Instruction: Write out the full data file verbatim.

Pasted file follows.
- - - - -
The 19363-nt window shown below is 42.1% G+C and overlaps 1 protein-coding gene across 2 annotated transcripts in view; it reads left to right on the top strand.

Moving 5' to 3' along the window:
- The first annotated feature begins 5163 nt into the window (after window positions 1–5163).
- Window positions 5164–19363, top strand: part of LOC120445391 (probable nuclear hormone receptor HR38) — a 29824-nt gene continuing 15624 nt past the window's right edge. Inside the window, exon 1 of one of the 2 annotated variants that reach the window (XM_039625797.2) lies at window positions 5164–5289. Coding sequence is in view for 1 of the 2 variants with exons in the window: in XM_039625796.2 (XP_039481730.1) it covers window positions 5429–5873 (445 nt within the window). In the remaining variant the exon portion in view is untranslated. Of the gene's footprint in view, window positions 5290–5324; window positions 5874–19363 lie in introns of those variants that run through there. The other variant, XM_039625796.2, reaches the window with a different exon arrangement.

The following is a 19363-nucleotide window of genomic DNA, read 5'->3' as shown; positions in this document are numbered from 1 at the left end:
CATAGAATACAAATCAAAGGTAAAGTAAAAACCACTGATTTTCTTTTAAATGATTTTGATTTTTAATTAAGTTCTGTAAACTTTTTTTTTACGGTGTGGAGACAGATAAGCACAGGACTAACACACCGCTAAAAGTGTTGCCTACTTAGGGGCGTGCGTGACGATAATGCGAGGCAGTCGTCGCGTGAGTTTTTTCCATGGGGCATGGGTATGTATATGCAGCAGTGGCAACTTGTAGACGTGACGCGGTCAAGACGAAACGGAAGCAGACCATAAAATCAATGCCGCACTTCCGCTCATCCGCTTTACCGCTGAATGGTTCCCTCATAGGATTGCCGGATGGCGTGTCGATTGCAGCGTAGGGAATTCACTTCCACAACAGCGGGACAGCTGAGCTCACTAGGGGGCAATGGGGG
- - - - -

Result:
The 19363-nt window shown below is 42.1% G+C and overlaps 1 protein-coding gene across 2 annotated transcripts in view; it reads left to right on the top strand.

Moving 5' to 3' along the window:
- The first annotated feature begins 5163 nt into the window (after window positions 1–5163).
- Window positions 5164–19363, top strand: part of LOC120445391 (probable nuclear hormone receptor HR38) — a 29824-nt gene continuing 15624 nt past the window's right edge. Inside the window, exon 1 of one of the 2 annotated variants that reach the window (XM_039625797.2) lies at window positions 5164–5289. Coding sequence is in view for 1 of the 2 variants with exons in the window: in XM_039625796.2 (XP_039481730.1) it covers window positions 5429–5873 (445 nt within the window). In the remaining variant the exon portion in view is untranslated. Of the gene's footprint in view, window positions 5290–5324; window positions 5874–19363 lie in introns of those variants that run through there. The other variant, XM_039625796.2, reaches the window with a different exon arrangement.

The following is a 19363-nucleotide window of genomic DNA, read 5'->3' as shown; positions in this document are numbered from 1 at the left end:
CATAGAATACAAATCAAAGGTAAAGTAAAAACCACTGATTTTCTTTTAAATGATTTTGATTTTTAATTAAGTTCTGTAAACTTTTTTTTTACGGTGTGGAGACAGATAAGCACAGGACTAACACACCGCTAAAAGTGTTGCCTACTTAGGGGCGTGCGTGACGATAATGCGAGGCAGTCGTCGCGTGAGTTTTTTCCATGGGGCATGGGTATGTATATGCAGCAGTGGCAACTTGTAGACGTGACGCGGTCAAGACGAAACGGAAGCAGACCATAAAATCAATGCCGCACTTCCGCTCATCCGCTTTACCGCTGAATGGTTCCCTCATAGGATTGCCGGATGGCGTGTCGATTGCAGCGTAGGGAATTCACTTCCACAACAGCGGGACAGCTGAGCTCACTAGGGGGCAATGGGGG